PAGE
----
Aspirin, also known as acetylsalicylic acid is a Non Steroidal Anti-Inflammatory Drug. Like every other NSAID, it is an over-the-counter prescription drug that reduces inflammation, fever and pain.
Aspirin can prevent the formation of blood clots. It is used in preventing and treating conditions like heart attacks and strokes. In Pregnancy, it is administered for prevention in those at high risk for preeclampsia.
Preeclampsia is a serious condition characterize by high blood pressure incidences after the 20th week of pregnancy or after giving birth (postpartum preeclampsia).
High blood pressure, commonly called hypertension, results from the persistent increase force of blood against the walls of the blood vessels. Hypertension has shown to be fatal during pregnancy, causing discomfort among affected pregnant women.
According to March of Dimes; Preeclampsia is a serious health problem for pregnant women around the world. It affects 2 to 8 percent of pregnancies worldwide (2 to 8 in 100). In the United States, it’s the cause of 15 percent (about 3 in 20) of premature births. Premature birth is birth that happens too early, before 37 weeks of pregnancy.
African-American women are at higher risk for preeclampsia than other women. Researchers across Africa have seen preeclampsia occurring in about 10 % of pregnancies. With the right intervention, women with preeclampsia can have healthy babies. Where as it is left untreated, it can cause severe health problems for you and your baby.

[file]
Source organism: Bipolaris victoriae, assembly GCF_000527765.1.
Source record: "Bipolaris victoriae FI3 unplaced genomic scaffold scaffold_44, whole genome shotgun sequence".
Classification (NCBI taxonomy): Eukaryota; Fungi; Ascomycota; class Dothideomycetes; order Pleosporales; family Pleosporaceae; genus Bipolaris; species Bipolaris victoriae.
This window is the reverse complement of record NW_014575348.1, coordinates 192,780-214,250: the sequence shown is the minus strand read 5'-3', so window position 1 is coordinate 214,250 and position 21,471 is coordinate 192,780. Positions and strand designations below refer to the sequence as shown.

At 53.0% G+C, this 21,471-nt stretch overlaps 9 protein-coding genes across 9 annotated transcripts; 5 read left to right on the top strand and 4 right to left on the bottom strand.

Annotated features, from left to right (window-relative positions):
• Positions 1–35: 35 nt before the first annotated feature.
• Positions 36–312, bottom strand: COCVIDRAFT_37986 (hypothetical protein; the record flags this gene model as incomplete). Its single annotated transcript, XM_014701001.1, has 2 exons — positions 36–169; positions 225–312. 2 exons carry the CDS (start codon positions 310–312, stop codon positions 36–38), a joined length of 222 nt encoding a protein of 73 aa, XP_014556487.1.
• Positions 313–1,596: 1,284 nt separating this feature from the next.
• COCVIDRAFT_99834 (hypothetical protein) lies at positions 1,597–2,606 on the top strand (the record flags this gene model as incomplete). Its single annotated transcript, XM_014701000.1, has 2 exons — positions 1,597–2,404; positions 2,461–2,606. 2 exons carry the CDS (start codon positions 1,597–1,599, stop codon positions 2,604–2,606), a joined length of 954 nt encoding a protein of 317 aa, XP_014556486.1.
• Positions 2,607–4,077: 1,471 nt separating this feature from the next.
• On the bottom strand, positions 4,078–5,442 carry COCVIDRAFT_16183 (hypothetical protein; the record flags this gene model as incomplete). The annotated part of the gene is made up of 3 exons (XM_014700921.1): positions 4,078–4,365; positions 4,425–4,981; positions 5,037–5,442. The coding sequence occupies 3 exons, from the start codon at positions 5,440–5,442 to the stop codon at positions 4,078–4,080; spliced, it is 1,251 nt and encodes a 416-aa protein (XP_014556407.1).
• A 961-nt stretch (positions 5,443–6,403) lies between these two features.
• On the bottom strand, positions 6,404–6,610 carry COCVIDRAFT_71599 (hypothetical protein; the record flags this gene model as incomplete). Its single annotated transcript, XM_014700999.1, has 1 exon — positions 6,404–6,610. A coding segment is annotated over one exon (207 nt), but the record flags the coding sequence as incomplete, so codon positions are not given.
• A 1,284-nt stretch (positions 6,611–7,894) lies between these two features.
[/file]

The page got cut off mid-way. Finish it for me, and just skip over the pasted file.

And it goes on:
Who Needs Aspirin Dose?
Aspirin isn’t recommended during pregnancy, only when associated with a medical condition. You need Aspirin if you’re at risk of pre-eclampsia.
This could be that;
- You’ve had preeclampsia in a previous pregnancy.
- You had preeclampsia along with other pregnancy complications.
- Multiple Pregnancies (twins or more).
- History of high blood pressure, diabetes, kidney disease or any autoimmune diseases.
- You are pregnant with your first baby, or your first after a decade.
- You are obesed.
- You have had a fertility treatment to help you get pregnant.
- 35 years or older
How Safe is Aspirin During Pregnancy
According to World Health Organization, the drug which is best absorbed orally, in low-doses could prevent pre-eclampsia in women at high risk of developing the condition.
However, it also states that it should be avoided during the last three (3) months of pregnancy, because of its harmful effects.
Some of the effects include rash, abdominal pain, upset stomach, heartburn, drowsiness, headache, and cramping. It is important to check with your doctor how to take aspirin, when to take aspirin and when to stop taking aspirin as recommendations may be differ depending on your condition medical history.